As Jews we understand that the spark that Hashem breathed into us is what helps us to overcome our limitations, be they physical, spiritual, emotional, or financial.
Stay Educated – in Moderation
It is important to be informed and to keep up to date on the latest Coronavirus research and the changing regulations. One way to stay educated is to check the state and Center for Disease Control (CDC) guidelines (including testing and contact tracing). “Staying informed is not just responsible, but critical to our safety right now,” says Kellie Casey Cook, MS, licensed professional counselor.
However, watching too much news and obsessing about Coronavirus statistics can increase one’s level of stress and anxiety. To maintain a healthy balance of staying informed while not overdoing it, the World Health Organization (WHO) recommends seeking news about the Coronavirus mainly so that you can take practical steps to prepare your plans and protect yourself and your loved ones. Once you have that information, turn off the news.
To help alleviate the mental and emotional toll this is all taking, the CDC recommends taking breaks from watching, listening, or reading news stories, especially since repeatedly hearing about a pandemic is upsetting.
Dr. Viktor Frankl and the Search for Meaning
The freedom to choose one’s mindset is a concept that was developed by Dr. Viktor Frankl, a psychiatrist who survived the Holocaust and labored in four different camps. His parents, brothers, and pregnant wife all perished. He kept himself alive and maintained hope by summoning up thoughts of his wife and images of reuniting with her. He kept himself focused on a better future, dreaming about sharing after the war what he learned from his Auschwitz experience.
Everything can be taken from a man but one thing: the last of the human freedoms – to choose one’s attitude in any given set of circumstances, to choose one’s own way. When we are no longer able to change a situation, we are challenged to change ourselves.
One of Frankl’s key concepts is that life is a quest for meaning, and the three possible sources for meaning are in work (doing something significant), in love (caring for another person), and in courage during difficult times.
There are many life lessons we can take away from Frankl’s teachings about coping with suffering and survival and focus on living our lives with meaning and purpose.
Pay Attention to the Silver Linings
Many rabbis, psychologists, executives, government officials, and bloggers have reported silver lining experiences during these past six months of living with COVID-19. The key to survive the tough periods in one’s life is to maintain a positive outlook. During uncertain and traumatic times fixating on the negative aspects of life can be drag one down and cause a downward spiral.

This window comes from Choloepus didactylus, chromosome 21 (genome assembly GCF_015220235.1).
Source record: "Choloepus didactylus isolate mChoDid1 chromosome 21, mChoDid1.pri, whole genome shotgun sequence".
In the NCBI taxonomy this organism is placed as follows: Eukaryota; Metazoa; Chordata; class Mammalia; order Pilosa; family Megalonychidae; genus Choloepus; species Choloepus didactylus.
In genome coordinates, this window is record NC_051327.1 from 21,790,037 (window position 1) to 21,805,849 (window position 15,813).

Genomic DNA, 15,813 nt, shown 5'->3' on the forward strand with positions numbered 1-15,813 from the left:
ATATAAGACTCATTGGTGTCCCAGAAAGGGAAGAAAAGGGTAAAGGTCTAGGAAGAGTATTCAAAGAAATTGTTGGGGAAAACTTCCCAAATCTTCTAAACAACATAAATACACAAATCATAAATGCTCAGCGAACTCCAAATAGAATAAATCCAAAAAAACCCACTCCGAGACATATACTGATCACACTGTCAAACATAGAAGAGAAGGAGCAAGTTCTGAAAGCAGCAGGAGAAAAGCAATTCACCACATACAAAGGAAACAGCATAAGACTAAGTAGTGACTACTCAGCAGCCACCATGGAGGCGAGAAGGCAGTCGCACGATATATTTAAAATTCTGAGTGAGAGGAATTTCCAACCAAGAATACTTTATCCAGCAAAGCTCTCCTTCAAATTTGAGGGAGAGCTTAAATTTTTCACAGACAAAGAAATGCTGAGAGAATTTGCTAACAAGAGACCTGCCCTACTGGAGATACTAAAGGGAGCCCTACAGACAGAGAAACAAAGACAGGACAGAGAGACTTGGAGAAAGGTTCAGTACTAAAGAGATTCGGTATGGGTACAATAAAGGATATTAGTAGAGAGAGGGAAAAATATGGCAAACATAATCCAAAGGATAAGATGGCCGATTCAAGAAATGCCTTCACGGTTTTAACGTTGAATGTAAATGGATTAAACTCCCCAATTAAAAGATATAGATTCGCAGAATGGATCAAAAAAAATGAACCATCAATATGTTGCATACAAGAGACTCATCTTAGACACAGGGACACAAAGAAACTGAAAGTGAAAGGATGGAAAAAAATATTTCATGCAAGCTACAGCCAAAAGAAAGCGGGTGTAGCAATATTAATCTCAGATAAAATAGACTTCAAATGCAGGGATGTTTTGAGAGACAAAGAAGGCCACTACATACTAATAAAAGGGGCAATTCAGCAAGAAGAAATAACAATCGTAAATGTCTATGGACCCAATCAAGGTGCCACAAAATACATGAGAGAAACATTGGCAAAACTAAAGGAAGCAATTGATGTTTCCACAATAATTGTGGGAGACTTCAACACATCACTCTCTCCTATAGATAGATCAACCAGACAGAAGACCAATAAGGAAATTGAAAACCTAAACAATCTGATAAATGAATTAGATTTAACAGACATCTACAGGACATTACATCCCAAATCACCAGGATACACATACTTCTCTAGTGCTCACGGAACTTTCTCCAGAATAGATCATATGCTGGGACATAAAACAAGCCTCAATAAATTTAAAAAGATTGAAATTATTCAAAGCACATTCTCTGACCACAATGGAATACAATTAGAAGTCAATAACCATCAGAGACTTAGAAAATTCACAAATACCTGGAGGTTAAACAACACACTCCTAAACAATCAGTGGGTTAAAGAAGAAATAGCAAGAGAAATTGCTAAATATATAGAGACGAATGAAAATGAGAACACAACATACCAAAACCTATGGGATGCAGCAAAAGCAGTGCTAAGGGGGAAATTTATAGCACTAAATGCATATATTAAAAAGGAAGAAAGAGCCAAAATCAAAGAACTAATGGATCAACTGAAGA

Let’s work to stay true to our special spark of positivity and focus on the silver linings or bright spots that we are experiencing.
Let’s focus on those teachable moments and share them with our families and friends.
I recently read that Coronavirus was the teacher and we are the students. We saw first-hand how people in all different spheres pivoted and thought out of the box to come up with solutions to the novel problems thrown at them during the pandemic. Educators, business owners, and so many others created virtual platforms to keep schools, businesses, and not-for-profit institutions operating.
Our shul set up a volunteer program for shul members to check-in with homebound community members, delivering food for the hagim and Shabbat and calling them weekly.
Focus on Connections at This Time of Social Distancing
Again, we call upon our ability to redirect ourselves to foster much-needed connection.
My husband and I learned to read books and play games with our two-year-old grandson using FaceTime. We appreciated celebrating his birthday on Zoom and watching videos of his milestones.
I was so grateful that I could attend shiva calls and funerals remotely and talk to my doctors on video visits. My husband now studies Daf Yomi virtually.
I did my Zumba workouts online instead of at the “J” and joined virtual Weight Watchers meetings to avoid gaining “the Quarantine 15.”
As you live your New Normal, think about what you want your future to look like. Author and coach Dave Hollis wrote, “In the rush to return to normal, use this time to consider which parts of normal are worth rushing back to.”
And remember to put Hashem into the picture. At the end of the day, we all know that it is He who is running the show.
Please stay safe and well.
Ellen Geller Kamaras, CPA/MBA, is an International Coach Federation (ICF) Associate Certified Coach. Her coaching specialties include life, career, and dating coaching. Ellen works part-time as an entitlement specialist at Ohel Children’s Home and Family Services. She can be contacted at email@example.com (www.lifecoachellen.com).